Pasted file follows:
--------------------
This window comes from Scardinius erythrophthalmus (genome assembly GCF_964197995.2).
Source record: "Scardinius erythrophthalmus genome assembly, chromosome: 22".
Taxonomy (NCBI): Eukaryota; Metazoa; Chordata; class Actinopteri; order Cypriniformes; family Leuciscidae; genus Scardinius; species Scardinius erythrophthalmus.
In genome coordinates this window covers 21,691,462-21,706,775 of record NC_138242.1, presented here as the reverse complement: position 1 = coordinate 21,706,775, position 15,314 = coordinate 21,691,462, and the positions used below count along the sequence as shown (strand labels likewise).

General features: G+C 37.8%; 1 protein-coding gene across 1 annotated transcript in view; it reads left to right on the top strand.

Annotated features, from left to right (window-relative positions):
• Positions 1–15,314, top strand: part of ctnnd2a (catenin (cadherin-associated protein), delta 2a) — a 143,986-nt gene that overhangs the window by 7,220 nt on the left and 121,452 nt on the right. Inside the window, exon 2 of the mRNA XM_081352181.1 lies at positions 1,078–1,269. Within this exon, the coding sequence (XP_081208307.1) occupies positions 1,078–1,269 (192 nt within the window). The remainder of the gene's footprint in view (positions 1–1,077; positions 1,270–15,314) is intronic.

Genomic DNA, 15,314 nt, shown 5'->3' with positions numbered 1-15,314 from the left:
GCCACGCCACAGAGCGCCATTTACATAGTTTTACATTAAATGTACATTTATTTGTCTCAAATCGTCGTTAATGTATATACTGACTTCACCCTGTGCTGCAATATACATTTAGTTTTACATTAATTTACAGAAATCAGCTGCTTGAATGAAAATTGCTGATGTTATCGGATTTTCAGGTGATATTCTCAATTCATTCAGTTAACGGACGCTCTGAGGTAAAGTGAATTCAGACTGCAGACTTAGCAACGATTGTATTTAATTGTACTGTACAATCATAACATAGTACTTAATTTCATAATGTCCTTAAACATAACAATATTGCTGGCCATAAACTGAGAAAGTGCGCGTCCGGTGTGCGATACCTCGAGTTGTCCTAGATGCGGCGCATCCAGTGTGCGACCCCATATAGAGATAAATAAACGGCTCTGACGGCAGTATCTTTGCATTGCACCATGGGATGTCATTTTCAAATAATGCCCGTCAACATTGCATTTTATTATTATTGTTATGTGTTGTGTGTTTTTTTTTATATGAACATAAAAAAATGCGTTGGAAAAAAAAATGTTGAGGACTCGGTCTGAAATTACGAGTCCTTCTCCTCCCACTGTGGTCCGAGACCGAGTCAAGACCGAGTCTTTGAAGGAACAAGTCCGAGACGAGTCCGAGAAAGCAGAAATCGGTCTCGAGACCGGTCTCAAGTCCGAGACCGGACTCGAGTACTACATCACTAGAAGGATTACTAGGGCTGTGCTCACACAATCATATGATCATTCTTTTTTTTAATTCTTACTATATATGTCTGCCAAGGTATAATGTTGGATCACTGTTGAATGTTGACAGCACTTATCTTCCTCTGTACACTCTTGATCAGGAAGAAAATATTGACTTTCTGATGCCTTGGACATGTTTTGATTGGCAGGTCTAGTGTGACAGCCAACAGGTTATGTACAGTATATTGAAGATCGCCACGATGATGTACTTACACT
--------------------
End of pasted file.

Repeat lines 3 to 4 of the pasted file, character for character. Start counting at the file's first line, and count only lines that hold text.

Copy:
Taxonomy (NCBI): Eukaryota; Metazoa; Chordata; class Actinopteri; order Cypriniformes; family Leuciscidae; genus Scardinius; species Scardinius erythrophthalmus.
In genome coordinates this window covers 21,691,462-21,706,775 of record NC_138242.1, presented here as the reverse complement: position 1 = coordinate 21,706,775, position 15,314 = coordinate 21,691,462, and the positions used below count along the sequence as shown (strand labels likewise).